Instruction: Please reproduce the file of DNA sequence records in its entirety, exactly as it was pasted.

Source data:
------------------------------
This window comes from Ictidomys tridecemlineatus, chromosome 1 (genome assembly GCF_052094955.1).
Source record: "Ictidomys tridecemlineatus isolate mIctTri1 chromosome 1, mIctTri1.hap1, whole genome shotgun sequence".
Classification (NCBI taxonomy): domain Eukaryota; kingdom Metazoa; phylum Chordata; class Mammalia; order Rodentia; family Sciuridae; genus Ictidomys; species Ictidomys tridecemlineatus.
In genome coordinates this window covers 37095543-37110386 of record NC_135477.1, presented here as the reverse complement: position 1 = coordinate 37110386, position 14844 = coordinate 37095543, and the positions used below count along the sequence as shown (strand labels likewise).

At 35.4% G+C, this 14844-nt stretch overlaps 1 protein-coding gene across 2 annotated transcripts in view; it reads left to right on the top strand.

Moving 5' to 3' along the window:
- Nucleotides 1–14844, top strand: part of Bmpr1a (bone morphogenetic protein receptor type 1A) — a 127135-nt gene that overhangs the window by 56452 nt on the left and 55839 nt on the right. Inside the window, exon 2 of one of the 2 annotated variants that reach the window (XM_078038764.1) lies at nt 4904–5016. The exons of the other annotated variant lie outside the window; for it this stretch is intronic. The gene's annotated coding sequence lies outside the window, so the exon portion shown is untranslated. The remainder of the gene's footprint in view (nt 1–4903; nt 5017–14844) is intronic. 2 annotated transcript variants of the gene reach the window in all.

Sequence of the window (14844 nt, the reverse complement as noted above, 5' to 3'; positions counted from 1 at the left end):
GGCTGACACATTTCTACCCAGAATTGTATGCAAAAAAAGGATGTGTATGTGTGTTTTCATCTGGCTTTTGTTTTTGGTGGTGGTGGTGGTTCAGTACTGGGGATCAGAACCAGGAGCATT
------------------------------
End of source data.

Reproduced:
This window comes from Ictidomys tridecemlineatus, chromosome 1 (genome assembly GCF_052094955.1).
Source record: "Ictidomys tridecemlineatus isolate mIctTri1 chromosome 1, mIctTri1.hap1, whole genome shotgun sequence".
Classification (NCBI taxonomy): domain Eukaryota; kingdom Metazoa; phylum Chordata; class Mammalia; order Rodentia; family Sciuridae; genus Ictidomys; species Ictidomys tridecemlineatus.
In genome coordinates this window covers 37095543-37110386 of record NC_135477.1, presented here as the reverse complement: position 1 = coordinate 37110386, position 14844 = coordinate 37095543, and the positions used below count along the sequence as shown (strand labels likewise).

At 35.4% G+C, this 14844-nt stretch overlaps 1 protein-coding gene across 2 annotated transcripts in view; it reads left to right on the top strand.

Moving 5' to 3' along the window:
- Nucleotides 1–14844, top strand: part of Bmpr1a (bone morphogenetic protein receptor type 1A) — a 127135-nt gene that overhangs the window by 56452 nt on the left and 55839 nt on the right. Inside the window, exon 2 of one of the 2 annotated variants that reach the window (XM_078038764.1) lies at nt 4904–5016. The exons of the other annotated variant lie outside the window; for it this stretch is intronic. The gene's annotated coding sequence lies outside the window, so the exon portion shown is untranslated. The remainder of the gene's footprint in view (nt 1–4903; nt 5017–14844) is intronic. 2 annotated transcript variants of the gene reach the window in all.

Sequence of the window (14844 nt, the reverse complement as noted above, 5' to 3'; positions counted from 1 at the left end):
GGCTGACACATTTCTACCCAGAATTGTATGCAAAAAAAGGATGTGTATGTGTGTTTTCATCTGGCTTTTGTTTTTGGTGGTGGTGGTGGTTCAGTACTGGGGATCAGAACCAGGAGCATT